Population-based prevalence of malaria among pregnant women in Enugu State, Nigeria: the Healthy Beginning Initiative
AuthorGunn, Jayleen KL
Ehiri, John E.
Jacobs, Elizabeth T.
Ernst, Kacey C.
Kohler, Lindsay N.
Haenchen, Steven D.
Obiefune, Michael C.
Ezeanolue, Chinenye O.
Ogidi, Amaka G.
Ezeanolue, Echezona E.
AffiliationDepartment of Epidemiology and Biostatistics, Mel and Enid Zuckerman College of Public Health, University of Arizona
Department of Health Promotion Sciences/Global Health Institute, Mel and Enid Zuckerman College of Public Health, University of Arizona
University of Arizona Cancer Center
Prevention, Education, Treatment, Training and Research-Global Solutions-PeTR-GS, Enugu
Healthy Sunrise Foundation
Global Health and Implementation Science Initiative, School of Community Health Sciences, University of Nevada
MetadataShow full item record
CitationGunn et al. Malar J (2015) 14:438 DOI 10.1186/s12936-015-0975-x
Rights© 2015 Gunn et al. This article is distributed under the terms of the Creative Commons Attribution 4.0 International License (http://creativecommons.org/licenses/by/4.0/),
Collection InformationThis item is part of the UA Faculty Publications collection. For more information this item or other items in the UA Campus Repository, contact the University of Arizona Libraries at email@example.com.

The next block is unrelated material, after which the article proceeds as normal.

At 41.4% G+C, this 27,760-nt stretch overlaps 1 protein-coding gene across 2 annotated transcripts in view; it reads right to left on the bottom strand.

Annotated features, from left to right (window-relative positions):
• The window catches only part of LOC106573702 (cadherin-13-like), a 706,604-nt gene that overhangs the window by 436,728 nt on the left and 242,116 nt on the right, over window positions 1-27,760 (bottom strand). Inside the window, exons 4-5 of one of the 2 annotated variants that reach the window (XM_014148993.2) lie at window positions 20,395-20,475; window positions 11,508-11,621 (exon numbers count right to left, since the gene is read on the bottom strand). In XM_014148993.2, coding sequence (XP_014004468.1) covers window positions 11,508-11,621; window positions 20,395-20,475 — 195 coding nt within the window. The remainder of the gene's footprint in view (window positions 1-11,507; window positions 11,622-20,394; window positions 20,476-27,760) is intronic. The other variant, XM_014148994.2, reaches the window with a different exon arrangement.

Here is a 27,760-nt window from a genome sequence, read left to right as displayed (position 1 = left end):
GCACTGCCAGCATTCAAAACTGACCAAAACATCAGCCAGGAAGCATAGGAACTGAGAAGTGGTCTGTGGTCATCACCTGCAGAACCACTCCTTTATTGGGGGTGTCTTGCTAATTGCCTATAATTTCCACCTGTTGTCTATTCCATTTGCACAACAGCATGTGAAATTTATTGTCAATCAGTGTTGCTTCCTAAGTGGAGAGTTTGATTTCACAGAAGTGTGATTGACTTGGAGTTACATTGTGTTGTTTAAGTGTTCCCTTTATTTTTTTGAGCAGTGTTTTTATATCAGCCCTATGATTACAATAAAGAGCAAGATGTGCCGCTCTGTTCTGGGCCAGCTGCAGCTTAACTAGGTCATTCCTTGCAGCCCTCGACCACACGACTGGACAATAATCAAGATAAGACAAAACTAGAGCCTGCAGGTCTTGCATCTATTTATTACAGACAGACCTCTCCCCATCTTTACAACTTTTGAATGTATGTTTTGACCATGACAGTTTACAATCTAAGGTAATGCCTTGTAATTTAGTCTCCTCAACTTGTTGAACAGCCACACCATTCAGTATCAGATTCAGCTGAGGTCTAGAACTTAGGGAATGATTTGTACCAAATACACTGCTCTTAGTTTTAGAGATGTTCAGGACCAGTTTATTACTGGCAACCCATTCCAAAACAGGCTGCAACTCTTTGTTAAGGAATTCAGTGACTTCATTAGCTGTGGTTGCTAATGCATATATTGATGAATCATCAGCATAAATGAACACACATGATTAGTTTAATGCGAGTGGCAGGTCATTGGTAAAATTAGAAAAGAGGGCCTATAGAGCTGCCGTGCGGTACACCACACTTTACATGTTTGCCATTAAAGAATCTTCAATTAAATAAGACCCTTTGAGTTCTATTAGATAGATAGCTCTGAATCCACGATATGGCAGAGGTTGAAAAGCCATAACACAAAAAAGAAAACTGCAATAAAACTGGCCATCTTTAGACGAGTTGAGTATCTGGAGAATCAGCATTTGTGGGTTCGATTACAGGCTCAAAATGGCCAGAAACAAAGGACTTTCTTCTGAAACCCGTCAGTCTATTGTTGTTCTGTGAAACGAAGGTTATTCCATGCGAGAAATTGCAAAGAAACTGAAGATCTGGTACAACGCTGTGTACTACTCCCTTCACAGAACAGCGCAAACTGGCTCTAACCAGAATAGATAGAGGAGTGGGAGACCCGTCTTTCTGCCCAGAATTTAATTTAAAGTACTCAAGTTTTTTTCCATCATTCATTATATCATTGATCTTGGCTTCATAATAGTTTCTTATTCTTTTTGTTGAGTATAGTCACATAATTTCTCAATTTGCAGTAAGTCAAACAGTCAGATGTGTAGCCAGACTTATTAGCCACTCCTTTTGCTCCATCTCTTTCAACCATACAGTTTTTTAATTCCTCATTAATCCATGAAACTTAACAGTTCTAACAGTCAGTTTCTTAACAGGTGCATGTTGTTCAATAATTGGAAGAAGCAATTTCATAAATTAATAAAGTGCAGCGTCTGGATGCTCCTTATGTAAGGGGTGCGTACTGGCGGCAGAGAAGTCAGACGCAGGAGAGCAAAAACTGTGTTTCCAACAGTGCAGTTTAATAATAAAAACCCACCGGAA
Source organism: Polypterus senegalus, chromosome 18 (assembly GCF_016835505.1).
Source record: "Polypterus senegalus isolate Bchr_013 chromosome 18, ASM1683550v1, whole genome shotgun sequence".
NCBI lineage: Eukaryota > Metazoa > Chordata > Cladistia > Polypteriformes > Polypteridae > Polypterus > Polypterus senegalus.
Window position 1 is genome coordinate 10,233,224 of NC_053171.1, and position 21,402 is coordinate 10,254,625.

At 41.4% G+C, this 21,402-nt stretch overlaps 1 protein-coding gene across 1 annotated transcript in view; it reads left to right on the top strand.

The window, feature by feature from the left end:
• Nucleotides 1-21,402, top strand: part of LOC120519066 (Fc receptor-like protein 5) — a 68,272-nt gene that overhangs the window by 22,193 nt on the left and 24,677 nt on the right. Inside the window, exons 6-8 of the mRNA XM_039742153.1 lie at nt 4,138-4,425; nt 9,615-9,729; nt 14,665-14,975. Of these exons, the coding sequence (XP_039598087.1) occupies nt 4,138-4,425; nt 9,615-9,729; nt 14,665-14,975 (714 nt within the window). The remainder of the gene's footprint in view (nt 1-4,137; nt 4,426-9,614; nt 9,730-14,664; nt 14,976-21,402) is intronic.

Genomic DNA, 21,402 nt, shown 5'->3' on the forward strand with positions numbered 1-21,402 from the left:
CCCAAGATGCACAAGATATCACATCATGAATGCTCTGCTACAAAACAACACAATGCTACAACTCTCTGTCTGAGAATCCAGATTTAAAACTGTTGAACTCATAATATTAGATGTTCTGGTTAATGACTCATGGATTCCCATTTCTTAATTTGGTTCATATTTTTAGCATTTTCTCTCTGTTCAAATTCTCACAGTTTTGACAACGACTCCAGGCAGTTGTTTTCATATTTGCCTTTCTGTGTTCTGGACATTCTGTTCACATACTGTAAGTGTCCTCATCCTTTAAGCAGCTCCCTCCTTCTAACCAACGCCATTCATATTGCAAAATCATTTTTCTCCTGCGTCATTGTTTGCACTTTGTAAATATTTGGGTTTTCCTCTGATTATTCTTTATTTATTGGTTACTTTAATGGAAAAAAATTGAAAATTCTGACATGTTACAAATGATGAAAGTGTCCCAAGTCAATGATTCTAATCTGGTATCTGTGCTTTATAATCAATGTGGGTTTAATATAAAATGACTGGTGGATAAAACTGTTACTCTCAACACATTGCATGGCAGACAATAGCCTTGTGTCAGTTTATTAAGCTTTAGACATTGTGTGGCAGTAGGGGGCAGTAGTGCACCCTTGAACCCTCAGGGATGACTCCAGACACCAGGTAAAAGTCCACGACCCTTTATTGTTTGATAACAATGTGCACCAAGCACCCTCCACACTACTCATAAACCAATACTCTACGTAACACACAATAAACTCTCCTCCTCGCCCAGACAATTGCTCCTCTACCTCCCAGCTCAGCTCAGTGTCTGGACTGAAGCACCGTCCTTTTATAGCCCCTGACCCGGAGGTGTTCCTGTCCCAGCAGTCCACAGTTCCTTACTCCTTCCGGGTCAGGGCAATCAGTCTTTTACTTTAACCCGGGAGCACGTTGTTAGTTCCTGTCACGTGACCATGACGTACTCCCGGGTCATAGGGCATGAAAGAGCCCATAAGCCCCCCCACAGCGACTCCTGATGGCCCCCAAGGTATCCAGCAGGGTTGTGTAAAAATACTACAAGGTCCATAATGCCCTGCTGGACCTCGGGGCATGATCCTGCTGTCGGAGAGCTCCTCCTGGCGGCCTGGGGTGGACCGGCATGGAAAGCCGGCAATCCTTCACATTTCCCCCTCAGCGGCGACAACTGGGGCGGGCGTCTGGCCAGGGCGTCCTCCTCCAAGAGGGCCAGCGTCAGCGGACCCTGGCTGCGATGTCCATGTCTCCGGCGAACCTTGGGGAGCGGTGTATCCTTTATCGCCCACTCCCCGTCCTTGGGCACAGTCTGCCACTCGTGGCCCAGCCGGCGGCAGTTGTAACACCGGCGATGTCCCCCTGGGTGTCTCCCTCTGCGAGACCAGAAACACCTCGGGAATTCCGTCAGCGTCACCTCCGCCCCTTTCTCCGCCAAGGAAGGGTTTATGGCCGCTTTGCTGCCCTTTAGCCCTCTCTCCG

AbstractBACKGROUND: Malaria adversely affects pregnant women and their fetuses or neonates. Estimates of the malaria burden in pregnant women based on health facilities often do not present a true picture of the problem due to the low proportion of women delivering at these facilities in malaria-endemic regions. METHODS: Data for this study were obtained from the Healthy Beginning Initiative using community-based sampling. Self-identified pregnant women between the ages of 17-45 years were recruited from churches in Enugu State, Nigeria. Malaria parasitaemia was classified as high and low based on the malaria plus system. RESULTS: Of the 2069 pregnant women for whom malaria parasitaemia levels were recorded, over 99 % tested positive for malaria parasitaemia, 62 % showed low parasitaemia and 38 % high parasitaemia. After controlling for confounding variables, odds for high parasitaemia were lower among those who had more people in the household (for every one person increase in a household, OR = 0.94, 95 % CI 0.89-0.99). CONCLUSION: Results of this study are consistent with hospital-based estimates of malaria during pregnancy in southeastern Nigeria. Based on the high prevalence of malaria parasitaemia in this sample, education on best practices to prevent malaria during pregnancy, and resources in support of these practices are urgently needed.
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